The Good Wife, Episode 8: Eli Gold and Henri Bergson

Natalie Flores, Lockhart Gardner’s former intern and Eli’s former love interest, returns to ask for legal help in a deportation case her lobbying firm is monitoring. Since I thought the Eli-Natalie romance was season two’s most boring subplot, I wasn’t all that thrilled at the prospect of its return. Happily, this episode assuaged my apprehensions. Eli, like many of The Good Wife’s second and third-tier characters, has always cut a comic figure. “The Next Month” throws the sources of that comedy into high relief.


Henri Bergson wrote that comedy derives from the impression of “something mechanical encrusted upon the living.” By “mechanical,” Bergson referred not just to a machine-like quality, but to any rigidity, whether physical, mental, or social. The professor who inveigles her pet theory into every conversation? Funny. The “I’ve fallen and I can’t get up” commercials of my 1980s childhood? Unintentionally hilarious. (Both bad actors and the elderly are cursed with insufficient plasticity). Charlie Chaplin in Modern Times? Amazing.

The mechanical has so encrusted itself on Eli it’s a wonder he hasn’t grown an exoskeleton. He is a control-freak’s control freak. His need to manipulate people and events give his actions a rigidity underscored by the overwound physicality Alan Cumming brings to the character. But at Bergson suggests, such single-mindedness actually leads to a loss of control, an difficulty navigating around obstacles, a tendency to break rather than bend. Eli’s most comedic moments typically occur when he encounters someone or something he can’t manipulate, like Becca, season one’s teenage power tweeter, or Jackie, whose own obdurate personality provides the perfect foil for Eli’s. (Eli and Jackie’s first-episode confrontation takes place in Jackie’s exercise class—an activity designed to increase flexibility.)

In this episode, the obstacle Eli can’t control is his undiminished attraction to Natalie.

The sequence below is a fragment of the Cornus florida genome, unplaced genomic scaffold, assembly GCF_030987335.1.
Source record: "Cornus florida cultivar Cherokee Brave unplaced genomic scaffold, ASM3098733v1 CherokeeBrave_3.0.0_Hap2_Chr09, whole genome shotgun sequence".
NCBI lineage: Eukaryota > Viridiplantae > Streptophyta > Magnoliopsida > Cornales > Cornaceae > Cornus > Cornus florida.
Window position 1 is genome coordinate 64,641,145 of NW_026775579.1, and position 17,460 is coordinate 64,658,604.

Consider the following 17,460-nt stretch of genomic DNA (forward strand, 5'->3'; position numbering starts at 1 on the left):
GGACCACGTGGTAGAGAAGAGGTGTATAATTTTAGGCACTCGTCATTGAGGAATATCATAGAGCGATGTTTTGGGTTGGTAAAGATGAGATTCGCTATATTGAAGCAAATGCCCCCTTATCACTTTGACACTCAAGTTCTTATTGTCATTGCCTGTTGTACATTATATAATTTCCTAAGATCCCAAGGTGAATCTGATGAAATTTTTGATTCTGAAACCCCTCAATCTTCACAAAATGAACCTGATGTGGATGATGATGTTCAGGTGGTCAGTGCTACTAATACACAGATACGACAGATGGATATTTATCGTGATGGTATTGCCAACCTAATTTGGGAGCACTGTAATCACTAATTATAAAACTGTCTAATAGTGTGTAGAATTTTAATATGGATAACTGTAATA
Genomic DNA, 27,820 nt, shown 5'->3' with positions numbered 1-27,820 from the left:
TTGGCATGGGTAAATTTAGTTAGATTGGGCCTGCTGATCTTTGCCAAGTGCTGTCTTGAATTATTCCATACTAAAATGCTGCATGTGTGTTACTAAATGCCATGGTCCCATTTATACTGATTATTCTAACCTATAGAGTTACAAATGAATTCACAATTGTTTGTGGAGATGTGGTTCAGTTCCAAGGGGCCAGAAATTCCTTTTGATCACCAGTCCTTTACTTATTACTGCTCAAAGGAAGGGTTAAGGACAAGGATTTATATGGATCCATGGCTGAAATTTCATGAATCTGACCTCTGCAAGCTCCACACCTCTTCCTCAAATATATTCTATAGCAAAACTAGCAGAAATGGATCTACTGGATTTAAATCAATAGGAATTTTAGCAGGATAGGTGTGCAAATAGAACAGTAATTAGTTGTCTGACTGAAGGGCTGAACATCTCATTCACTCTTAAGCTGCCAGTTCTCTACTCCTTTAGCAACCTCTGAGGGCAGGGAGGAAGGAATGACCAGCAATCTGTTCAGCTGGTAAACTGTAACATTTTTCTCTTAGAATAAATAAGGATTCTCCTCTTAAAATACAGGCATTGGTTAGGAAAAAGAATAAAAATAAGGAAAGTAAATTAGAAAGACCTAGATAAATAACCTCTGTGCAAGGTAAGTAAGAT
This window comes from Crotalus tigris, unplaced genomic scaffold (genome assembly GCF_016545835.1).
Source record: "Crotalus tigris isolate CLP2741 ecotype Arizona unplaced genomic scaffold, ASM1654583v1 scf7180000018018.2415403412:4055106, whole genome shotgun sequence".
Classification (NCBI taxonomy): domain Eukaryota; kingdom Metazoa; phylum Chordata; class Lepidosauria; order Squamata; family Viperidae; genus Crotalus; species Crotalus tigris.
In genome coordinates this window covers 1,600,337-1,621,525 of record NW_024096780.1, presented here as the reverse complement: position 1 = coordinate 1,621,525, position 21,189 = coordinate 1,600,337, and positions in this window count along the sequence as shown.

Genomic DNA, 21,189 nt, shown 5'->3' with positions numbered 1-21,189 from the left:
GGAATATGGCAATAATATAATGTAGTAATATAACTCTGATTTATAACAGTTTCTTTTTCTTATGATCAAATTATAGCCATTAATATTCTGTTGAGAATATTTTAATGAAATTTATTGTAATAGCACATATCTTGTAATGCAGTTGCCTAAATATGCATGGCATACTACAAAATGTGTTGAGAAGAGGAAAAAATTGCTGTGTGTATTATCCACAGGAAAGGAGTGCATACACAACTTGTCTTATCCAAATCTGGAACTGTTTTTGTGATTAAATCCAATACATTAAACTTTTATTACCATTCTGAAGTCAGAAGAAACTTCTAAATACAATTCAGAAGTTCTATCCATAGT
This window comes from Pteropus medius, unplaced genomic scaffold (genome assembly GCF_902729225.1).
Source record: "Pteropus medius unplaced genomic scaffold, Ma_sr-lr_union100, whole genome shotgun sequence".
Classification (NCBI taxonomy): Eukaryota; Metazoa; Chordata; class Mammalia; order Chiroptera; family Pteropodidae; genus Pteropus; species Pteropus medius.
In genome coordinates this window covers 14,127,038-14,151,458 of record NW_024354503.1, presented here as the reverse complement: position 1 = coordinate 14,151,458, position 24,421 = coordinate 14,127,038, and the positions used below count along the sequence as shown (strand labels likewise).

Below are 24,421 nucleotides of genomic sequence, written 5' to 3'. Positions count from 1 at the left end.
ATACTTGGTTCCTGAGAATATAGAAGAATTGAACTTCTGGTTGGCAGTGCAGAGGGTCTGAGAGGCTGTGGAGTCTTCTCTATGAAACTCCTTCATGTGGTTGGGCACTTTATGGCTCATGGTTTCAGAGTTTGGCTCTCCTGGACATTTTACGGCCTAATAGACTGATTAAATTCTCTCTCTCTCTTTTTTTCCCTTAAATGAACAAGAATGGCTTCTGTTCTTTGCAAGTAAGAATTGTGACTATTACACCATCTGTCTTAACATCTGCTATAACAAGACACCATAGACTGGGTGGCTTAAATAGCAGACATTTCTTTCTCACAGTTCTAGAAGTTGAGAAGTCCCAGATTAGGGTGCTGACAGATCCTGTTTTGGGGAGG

Insert Laura’s obligatory “Natalie is Ugly Betty??” moment. 


Arms akimbo, his normally gel-immobilized hair flapping, Eli runs after as Natalie leaves the Florrick Agos offices, only to literally bump into her. In a later scene, when told that she has come to visit him at his own office, he embarks on a frantic attempt to set the stage, clearing his desk, attempting to assume a “relaxed’ pose only to pitch over backwards in his chair, and then forcing his face into an expression that he imagines radiates appropriate professionalism, but actually just makes him look constipated.


No really, I haven't just cancelled all my appointments on the off-chance you'd drop by.

No really, I haven’t just cancelled all my appointments on the off-chance you’d drop by.


The pratfalls that the writers put Eli through are standard-issue rom-com material. They work because his displays of physical inflexibility reveal something crucial about his character, and about comedy. Eli appears mechanical in a Bergsonian sense because, as a limited, emotional human being, he can never achieve the perfect flexibility of total control. Were he ever to do so, he would cease to be funny. Paradoxically, the mechanical remains humorous because it has not succeeded in swallowing up the living.